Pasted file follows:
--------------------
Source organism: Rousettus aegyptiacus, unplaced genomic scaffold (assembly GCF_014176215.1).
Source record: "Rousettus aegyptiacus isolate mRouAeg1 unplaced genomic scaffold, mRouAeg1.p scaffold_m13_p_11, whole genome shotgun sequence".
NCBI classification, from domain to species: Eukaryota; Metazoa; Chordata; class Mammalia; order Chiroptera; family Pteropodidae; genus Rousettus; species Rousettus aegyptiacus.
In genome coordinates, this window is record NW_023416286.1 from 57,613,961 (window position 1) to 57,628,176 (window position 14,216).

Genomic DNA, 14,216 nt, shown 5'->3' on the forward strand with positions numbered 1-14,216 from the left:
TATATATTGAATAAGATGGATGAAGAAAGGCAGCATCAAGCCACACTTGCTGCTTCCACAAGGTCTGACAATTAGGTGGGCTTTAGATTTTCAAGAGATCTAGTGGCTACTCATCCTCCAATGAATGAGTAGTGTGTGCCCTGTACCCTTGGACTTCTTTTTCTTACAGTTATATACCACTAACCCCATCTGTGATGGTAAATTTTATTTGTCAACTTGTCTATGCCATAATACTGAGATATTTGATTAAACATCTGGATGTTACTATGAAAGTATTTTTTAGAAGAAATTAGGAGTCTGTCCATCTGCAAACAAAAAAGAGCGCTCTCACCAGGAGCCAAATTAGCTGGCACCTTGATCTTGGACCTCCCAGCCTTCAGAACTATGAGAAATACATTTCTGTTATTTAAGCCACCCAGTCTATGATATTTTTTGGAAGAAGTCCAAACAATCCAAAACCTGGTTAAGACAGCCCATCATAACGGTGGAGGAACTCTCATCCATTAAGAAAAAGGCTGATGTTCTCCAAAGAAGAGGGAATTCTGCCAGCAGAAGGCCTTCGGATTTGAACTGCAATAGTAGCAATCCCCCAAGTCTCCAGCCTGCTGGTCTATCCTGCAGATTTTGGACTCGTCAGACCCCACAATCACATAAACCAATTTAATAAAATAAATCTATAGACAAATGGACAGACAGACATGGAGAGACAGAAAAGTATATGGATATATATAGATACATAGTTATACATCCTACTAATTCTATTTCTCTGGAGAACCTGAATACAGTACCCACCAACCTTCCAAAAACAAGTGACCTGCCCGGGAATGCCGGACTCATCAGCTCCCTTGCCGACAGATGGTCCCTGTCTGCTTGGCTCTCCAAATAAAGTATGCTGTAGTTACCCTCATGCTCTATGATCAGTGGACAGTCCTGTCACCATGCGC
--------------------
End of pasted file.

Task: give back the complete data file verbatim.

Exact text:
Source organism: Rousettus aegyptiacus, unplaced genomic scaffold (assembly GCF_014176215.1).
Source record: "Rousettus aegyptiacus isolate mRouAeg1 unplaced genomic scaffold, mRouAeg1.p scaffold_m13_p_11, whole genome shotgun sequence".
NCBI classification, from domain to species: Eukaryota; Metazoa; Chordata; class Mammalia; order Chiroptera; family Pteropodidae; genus Rousettus; species Rousettus aegyptiacus.
In genome coordinates, this window is record NW_023416286.1 from 57,613,961 (window position 1) to 57,628,176 (window position 14,216).

Genomic DNA, 14,216 nt, shown 5'->3' on the forward strand with positions numbered 1-14,216 from the left:
TATATATTGAATAAGATGGATGAAGAAAGGCAGCATCAAGCCACACTTGCTGCTTCCACAAGGTCTGACAATTAGGTGGGCTTTAGATTTTCAAGAGATCTAGTGGCTACTCATCCTCCAATGAATGAGTAGTGTGTGCCCTGTACCCTTGGACTTCTTTTTCTTACAGTTATATACCACTAACCCCATCTGTGATGGTAAATTTTATTTGTCAACTTGTCTATGCCATAATACTGAGATATTTGATTAAACATCTGGATGTTACTATGAAAGTATTTTTTAGAAGAAATTAGGAGTCTGTCCATCTGCAAACAAAAAAGAGCGCTCTCACCAGGAGCCAAATTAGCTGGCACCTTGATCTTGGACCTCCCAGCCTTCAGAACTATGAGAAATACATTTCTGTTATTTAAGCCACCCAGTCTATGATATTTTTTGGAAGAAGTCCAAACAATCCAAAACCTGGTTAAGACAGCCCATCATAACGGTGGAGGAACTCTCATCCATTAAGAAAAAGGCTGATGTTCTCCAAAGAAGAGGGAATTCTGCCAGCAGAAGGCCTTCGGATTTGAACTGCAATAGTAGCAATCCCCCAAGTCTCCAGCCTGCTGGTCTATCCTGCAGATTTTGGACTCGTCAGACCCCACAATCACATAAACCAATTTAATAAAATAAATCTATAGACAAATGGACAGACAGACATGGAGAGACAGAAAAGTATATGGATATATATAGATACATAGTTATACATCCTACTAATTCTATTTCTCTGGAGAACCTGAATACAGTACCCACCAACCTTCCAAAAACAAGTGACCTGCCCGGGAATGCCGGACTCATCAGCTCCCTTGCCGACAGATGGTCCCTGTCTGCTTGGCTCTCCAAATAAAGTATGCTGTAGTTACCCTCATGCTCTATGATCAGTGGACAGTCCTGTCACCATGCGC